It’s a personality trait that the structure of cricket seems to exacerbate. Some of Pietersen’s sense of grievance comes from the fact that the bowlers responsible for much of England’s success (Broad, Anderson, Swann) had built up their role, as though they were the ones who mattered. For Pietersen, cricket is a batsman’s game; bowlers are there as extras to do the heavy lifting. The batsman is alone, exposed, standing or falling by his own genius. ‘When you are bowling,’ Pietersen writes, ‘it is 11 against one. When you are batting, when someone is about to chuck a ball at you with all the energy they have, in front of an Ashes crowd … you are as on your own as it is possible to be in a packed place.’ The bullying culture Pietersen claims took hold in the England dressing room came in part from the bowlers’ habit of berating fielders for their mistakes in front of the rest of the team. Pietersen’s outrage seems to stem from his sense that the bowlers should know their place. Who are these clodhoppers to tell other people what to do? The biggest bully of all, Pietersen claims, was Matt Prior, the wicketkeeper and someone he treats as little more than a functionary (though Prior could argue that wicketkeepers – like goalkeepers – are more exposed than anyone because theirs tend to be the conspicuous mistakes). Prior takes to calling himself ‘the Big Cheese’. It makes Pietersen sick.

He says that one reason the team froze him out was that they couldn’t stomach the riches he was earning from the IPL, the Indian Premier League, where his contract was auctioned for $1.5 million. He has no sympathy for the gripers. ‘The IPL is professionalism taken to its logical extreme,’ he writes. ‘All the bullshit and hypocrisy have been burned off.’ This is laughable. The Twenty20 format of the IPL is cricket designed to favour big-hitting batsmen; bowlers are just cannon fodder, which means they can’t command the big bucks, no matter how good they are. The prevailing cricketing order is biased in Pietersen’s favour while he remains convinced that it’s conspiring against him. Twitter feeds his self-regard and his sense of persecution; social media provide narcissists with limitless resources for reading about themselves, something Pietersen does incessantly. He also scours the press for anything that might indicate that his side of the story is being neglected. He even has the narcissist’s habit of referring to himself in the third person. When he reads a damaging leak on New Year’s Day about his relationship with the then coach Peter Moores, it confirms his feeling that the cosmic order is against him. ‘Happy New Year, KP,’ he tells himself. ‘Look, it’s raining shit outside.’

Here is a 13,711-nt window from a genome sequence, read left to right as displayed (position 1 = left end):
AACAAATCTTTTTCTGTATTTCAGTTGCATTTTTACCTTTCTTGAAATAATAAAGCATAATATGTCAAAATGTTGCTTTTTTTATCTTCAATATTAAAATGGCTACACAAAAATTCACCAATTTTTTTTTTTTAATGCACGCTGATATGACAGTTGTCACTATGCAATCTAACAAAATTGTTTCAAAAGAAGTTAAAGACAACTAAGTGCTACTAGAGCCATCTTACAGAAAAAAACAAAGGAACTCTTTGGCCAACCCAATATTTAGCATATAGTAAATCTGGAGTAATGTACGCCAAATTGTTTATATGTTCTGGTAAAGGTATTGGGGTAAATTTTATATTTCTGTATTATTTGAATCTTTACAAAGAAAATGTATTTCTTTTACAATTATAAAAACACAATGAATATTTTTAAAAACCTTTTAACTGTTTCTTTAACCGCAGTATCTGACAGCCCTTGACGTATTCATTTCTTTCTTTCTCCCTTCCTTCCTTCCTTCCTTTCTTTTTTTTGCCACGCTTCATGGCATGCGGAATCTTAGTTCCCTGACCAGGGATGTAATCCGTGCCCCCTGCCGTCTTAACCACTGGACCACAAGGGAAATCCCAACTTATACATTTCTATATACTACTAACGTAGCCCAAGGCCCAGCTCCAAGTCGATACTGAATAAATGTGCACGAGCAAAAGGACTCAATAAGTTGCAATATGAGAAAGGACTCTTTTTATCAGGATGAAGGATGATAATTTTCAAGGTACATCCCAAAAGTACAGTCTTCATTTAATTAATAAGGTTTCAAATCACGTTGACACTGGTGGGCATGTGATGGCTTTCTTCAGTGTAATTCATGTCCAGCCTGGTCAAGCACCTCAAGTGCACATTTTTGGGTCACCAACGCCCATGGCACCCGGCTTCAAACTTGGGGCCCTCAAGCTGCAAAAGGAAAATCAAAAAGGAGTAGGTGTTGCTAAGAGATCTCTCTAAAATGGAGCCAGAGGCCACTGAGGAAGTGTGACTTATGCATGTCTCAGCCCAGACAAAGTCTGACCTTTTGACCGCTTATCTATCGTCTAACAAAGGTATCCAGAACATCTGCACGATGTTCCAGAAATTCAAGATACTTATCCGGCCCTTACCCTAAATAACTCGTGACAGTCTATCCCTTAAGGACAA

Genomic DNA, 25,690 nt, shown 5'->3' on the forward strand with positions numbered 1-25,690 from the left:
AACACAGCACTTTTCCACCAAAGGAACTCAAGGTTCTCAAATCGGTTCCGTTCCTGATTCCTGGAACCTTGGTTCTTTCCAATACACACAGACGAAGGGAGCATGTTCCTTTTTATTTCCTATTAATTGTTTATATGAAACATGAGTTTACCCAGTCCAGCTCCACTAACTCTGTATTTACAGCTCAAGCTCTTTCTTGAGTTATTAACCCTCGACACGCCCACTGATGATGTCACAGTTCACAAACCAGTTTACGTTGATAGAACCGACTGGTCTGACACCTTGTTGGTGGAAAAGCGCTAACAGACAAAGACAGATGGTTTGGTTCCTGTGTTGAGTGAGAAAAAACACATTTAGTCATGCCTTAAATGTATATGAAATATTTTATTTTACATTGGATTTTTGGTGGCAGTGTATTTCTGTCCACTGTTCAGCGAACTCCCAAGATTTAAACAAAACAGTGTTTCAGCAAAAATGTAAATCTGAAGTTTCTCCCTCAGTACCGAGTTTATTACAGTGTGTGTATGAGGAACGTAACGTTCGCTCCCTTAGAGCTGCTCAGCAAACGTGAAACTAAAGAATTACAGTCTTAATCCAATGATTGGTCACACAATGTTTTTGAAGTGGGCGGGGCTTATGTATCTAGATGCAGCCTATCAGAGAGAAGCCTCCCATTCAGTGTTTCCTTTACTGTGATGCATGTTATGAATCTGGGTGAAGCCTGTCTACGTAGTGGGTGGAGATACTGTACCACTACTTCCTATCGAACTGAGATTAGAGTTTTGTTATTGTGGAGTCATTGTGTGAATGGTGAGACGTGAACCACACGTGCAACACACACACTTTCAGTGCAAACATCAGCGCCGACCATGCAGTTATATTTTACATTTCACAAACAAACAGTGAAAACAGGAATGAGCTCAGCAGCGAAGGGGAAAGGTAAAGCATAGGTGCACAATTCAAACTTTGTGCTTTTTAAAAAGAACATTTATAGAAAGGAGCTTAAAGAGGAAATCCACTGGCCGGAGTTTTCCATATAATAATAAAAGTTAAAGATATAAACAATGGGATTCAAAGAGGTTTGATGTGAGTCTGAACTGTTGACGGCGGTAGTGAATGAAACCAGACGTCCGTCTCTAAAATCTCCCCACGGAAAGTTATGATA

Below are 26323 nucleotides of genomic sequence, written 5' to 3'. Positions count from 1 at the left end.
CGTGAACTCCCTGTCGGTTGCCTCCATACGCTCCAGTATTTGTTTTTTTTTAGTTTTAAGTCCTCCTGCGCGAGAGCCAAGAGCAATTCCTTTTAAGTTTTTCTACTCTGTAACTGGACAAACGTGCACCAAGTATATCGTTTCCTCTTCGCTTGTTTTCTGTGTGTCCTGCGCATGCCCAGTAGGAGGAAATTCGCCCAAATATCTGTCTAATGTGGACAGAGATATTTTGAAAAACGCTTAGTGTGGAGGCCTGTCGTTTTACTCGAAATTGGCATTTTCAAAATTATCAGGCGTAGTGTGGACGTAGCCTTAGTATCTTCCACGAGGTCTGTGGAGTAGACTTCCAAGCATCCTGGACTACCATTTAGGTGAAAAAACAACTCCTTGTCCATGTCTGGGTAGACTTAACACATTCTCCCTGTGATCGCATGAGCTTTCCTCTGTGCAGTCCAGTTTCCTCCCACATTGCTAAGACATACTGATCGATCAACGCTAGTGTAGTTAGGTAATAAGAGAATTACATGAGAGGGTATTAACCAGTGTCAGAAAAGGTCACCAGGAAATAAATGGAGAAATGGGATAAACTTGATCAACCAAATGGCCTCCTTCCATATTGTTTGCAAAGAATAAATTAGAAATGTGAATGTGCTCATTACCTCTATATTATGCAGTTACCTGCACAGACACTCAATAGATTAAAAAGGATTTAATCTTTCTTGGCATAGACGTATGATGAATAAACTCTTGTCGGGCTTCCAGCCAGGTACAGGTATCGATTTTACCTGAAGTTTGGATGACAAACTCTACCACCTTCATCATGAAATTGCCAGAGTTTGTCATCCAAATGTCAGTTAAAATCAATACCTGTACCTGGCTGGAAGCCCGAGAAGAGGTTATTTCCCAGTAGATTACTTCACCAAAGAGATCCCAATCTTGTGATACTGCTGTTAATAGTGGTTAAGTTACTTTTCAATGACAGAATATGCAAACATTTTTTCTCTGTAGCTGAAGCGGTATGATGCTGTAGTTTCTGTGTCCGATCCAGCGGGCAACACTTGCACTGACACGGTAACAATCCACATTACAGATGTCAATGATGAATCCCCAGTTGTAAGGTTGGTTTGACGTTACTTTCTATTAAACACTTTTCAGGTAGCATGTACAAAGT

Pietersen’s book is frequently coupled with the new one by Roy Keane, another inveterate troublemaker and relationship-breaker. There are ostensible similarities: at the centre of both accounts is a monumental falling out with the coach (Andy Flower in Pietersen’s case, Alex Ferguson in Keane’s) that culminates in a brutal dressing-room showdown. Things are said in each case that can’t be taken back and can’t be repaired. But really the two books are worlds apart. Moving from Pietersen’s perspective to Keane’s is like going from a fetid and airless room into the bracing open air. Keane is not a narcissist. He is a troubled man who has trouble dealing with his own anger. He is often wracked with self-doubt: when he lacerates his fellow players he wonders if he’s gone too far and tries to register how they might be feeling. He says things in the heat of the moment that would have been better unsaid, and though he never regrets what he’s done, he does recognise the pain he’s caused. How different he is from Pietersen is apparent from the very first story in the book. Keane is facing an FA tribunal because of the claim in an earlier autobiography that he had deliberately set out to break the leg of an opponent (Alf-Inge Haaland). He has called his ghost-writer, Eamon Dunphy, as a witness to explain that this was not what he meant. When Dunphy is asked if Keane set out to hurt Haaland, he replies: ‘Without a doubt.’ It’s a betrayal. But Keane understands. ‘He wanted to distance himself from it, and I could see his point of view.’ Those are words Pietersen would never write.

Keane is not Kevin Rudd. He’s more like Gordon Brown, a brooding, difficult presence, not someone you’d much want to be stuck in a lift with but a player you would always prefer to have on your team. When Keane left Manchester United he didn’t leave chaos behind him: it was a clean break and the team regrouped and moved on, as Keane did, even if both parties were haunted by a sense of what they were missing. Pietersen’s slow-motion exit from the England set-up has been a disaster for all concerned. The poisonous mess he has left behind will take years to clear up. The same could be said of Rudd’s legacy to the Australian Labor Party. Narcissism may be a self-referential condition, but it ensnares an awful lot of people in its sticky web.